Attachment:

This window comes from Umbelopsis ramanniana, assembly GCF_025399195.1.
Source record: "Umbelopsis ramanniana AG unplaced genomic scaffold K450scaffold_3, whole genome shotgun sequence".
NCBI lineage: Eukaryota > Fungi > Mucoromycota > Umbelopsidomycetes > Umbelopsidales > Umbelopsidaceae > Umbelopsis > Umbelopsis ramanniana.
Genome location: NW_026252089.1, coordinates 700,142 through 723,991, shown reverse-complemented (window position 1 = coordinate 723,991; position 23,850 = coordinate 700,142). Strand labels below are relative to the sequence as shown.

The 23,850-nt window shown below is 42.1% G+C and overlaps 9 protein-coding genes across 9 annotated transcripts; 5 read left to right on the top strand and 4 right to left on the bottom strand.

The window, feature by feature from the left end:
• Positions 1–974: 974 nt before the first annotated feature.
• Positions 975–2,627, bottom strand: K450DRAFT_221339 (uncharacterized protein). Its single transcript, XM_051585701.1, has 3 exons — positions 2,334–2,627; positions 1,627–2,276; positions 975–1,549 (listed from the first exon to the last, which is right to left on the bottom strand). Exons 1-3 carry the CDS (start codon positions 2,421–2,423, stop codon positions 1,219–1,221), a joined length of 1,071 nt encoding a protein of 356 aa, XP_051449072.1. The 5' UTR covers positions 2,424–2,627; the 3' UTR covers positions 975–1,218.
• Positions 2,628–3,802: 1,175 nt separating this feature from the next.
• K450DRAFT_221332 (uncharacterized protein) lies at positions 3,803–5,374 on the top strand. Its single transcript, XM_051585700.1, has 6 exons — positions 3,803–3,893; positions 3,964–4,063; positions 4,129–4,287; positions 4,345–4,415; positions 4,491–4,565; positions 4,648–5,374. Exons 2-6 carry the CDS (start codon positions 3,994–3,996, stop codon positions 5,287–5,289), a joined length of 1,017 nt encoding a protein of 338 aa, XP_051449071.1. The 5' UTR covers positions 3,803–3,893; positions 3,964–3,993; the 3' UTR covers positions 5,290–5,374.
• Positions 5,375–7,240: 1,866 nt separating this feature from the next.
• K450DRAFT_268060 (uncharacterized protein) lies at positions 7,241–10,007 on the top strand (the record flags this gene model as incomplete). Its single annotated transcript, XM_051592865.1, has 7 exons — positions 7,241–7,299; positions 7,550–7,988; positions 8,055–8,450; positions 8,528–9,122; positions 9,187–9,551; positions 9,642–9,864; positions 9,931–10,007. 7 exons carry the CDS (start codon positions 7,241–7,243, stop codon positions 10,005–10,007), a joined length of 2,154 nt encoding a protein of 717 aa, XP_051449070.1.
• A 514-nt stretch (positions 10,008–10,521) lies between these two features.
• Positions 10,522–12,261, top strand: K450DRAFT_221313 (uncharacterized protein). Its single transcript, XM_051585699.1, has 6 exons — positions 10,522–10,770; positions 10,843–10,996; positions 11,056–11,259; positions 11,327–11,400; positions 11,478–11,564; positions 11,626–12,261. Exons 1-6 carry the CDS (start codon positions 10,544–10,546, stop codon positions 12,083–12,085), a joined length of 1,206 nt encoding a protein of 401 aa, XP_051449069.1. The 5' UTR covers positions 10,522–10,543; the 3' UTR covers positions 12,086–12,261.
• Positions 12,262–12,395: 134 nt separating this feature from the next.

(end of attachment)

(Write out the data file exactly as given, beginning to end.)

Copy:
This window comes from Umbelopsis ramanniana, assembly GCF_025399195.1.
Source record: "Umbelopsis ramanniana AG unplaced genomic scaffold K450scaffold_3, whole genome shotgun sequence".
NCBI lineage: Eukaryota > Fungi > Mucoromycota > Umbelopsidomycetes > Umbelopsidales > Umbelopsidaceae > Umbelopsis > Umbelopsis ramanniana.
Genome location: NW_026252089.1, coordinates 700,142 through 723,991, shown reverse-complemented (window position 1 = coordinate 723,991; position 23,850 = coordinate 700,142). Strand labels below are relative to the sequence as shown.

The 23,850-nt window shown below is 42.1% G+C and overlaps 9 protein-coding genes across 9 annotated transcripts; 5 read left to right on the top strand and 4 right to left on the bottom strand.

The window, feature by feature from the left end:
• Positions 1–974: 974 nt before the first annotated feature.
• Positions 975–2,627, bottom strand: K450DRAFT_221339 (uncharacterized protein). Its single transcript, XM_051585701.1, has 3 exons — positions 2,334–2,627; positions 1,627–2,276; positions 975–1,549 (listed from the first exon to the last, which is right to left on the bottom strand). Exons 1-3 carry the CDS (start codon positions 2,421–2,423, stop codon positions 1,219–1,221), a joined length of 1,071 nt encoding a protein of 356 aa, XP_051449072.1. The 5' UTR covers positions 2,424–2,627; the 3' UTR covers positions 975–1,218.
• Positions 2,628–3,802: 1,175 nt separating this feature from the next.
• K450DRAFT_221332 (uncharacterized protein) lies at positions 3,803–5,374 on the top strand. Its single transcript, XM_051585700.1, has 6 exons — positions 3,803–3,893; positions 3,964–4,063; positions 4,129–4,287; positions 4,345–4,415; positions 4,491–4,565; positions 4,648–5,374. Exons 2-6 carry the CDS (start codon positions 3,994–3,996, stop codon positions 5,287–5,289), a joined length of 1,017 nt encoding a protein of 338 aa, XP_051449071.1. The 5' UTR covers positions 3,803–3,893; positions 3,964–3,993; the 3' UTR covers positions 5,290–5,374.
• Positions 5,375–7,240: 1,866 nt separating this feature from the next.
• K450DRAFT_268060 (uncharacterized protein) lies at positions 7,241–10,007 on the top strand (the record flags this gene model as incomplete). Its single annotated transcript, XM_051592865.1, has 7 exons — positions 7,241–7,299; positions 7,550–7,988; positions 8,055–8,450; positions 8,528–9,122; positions 9,187–9,551; positions 9,642–9,864; positions 9,931–10,007. 7 exons carry the CDS (start codon positions 7,241–7,243, stop codon positions 10,005–10,007), a joined length of 2,154 nt encoding a protein of 717 aa, XP_051449070.1.
• A 514-nt stretch (positions 10,008–10,521) lies between these two features.
• Positions 10,522–12,261, top strand: K450DRAFT_221313 (uncharacterized protein). Its single transcript, XM_051585699.1, has 6 exons — positions 10,522–10,770; positions 10,843–10,996; positions 11,056–11,259; positions 11,327–11,400; positions 11,478–11,564; positions 11,626–12,261. Exons 1-6 carry the CDS (start codon positions 10,544–10,546, stop codon positions 12,083–12,085), a joined length of 1,206 nt encoding a protein of 401 aa, XP_051449069.1. The 5' UTR covers positions 10,522–10,543; the 3' UTR covers positions 12,086–12,261.
• Positions 12,262–12,395: 134 nt separating this feature from the next.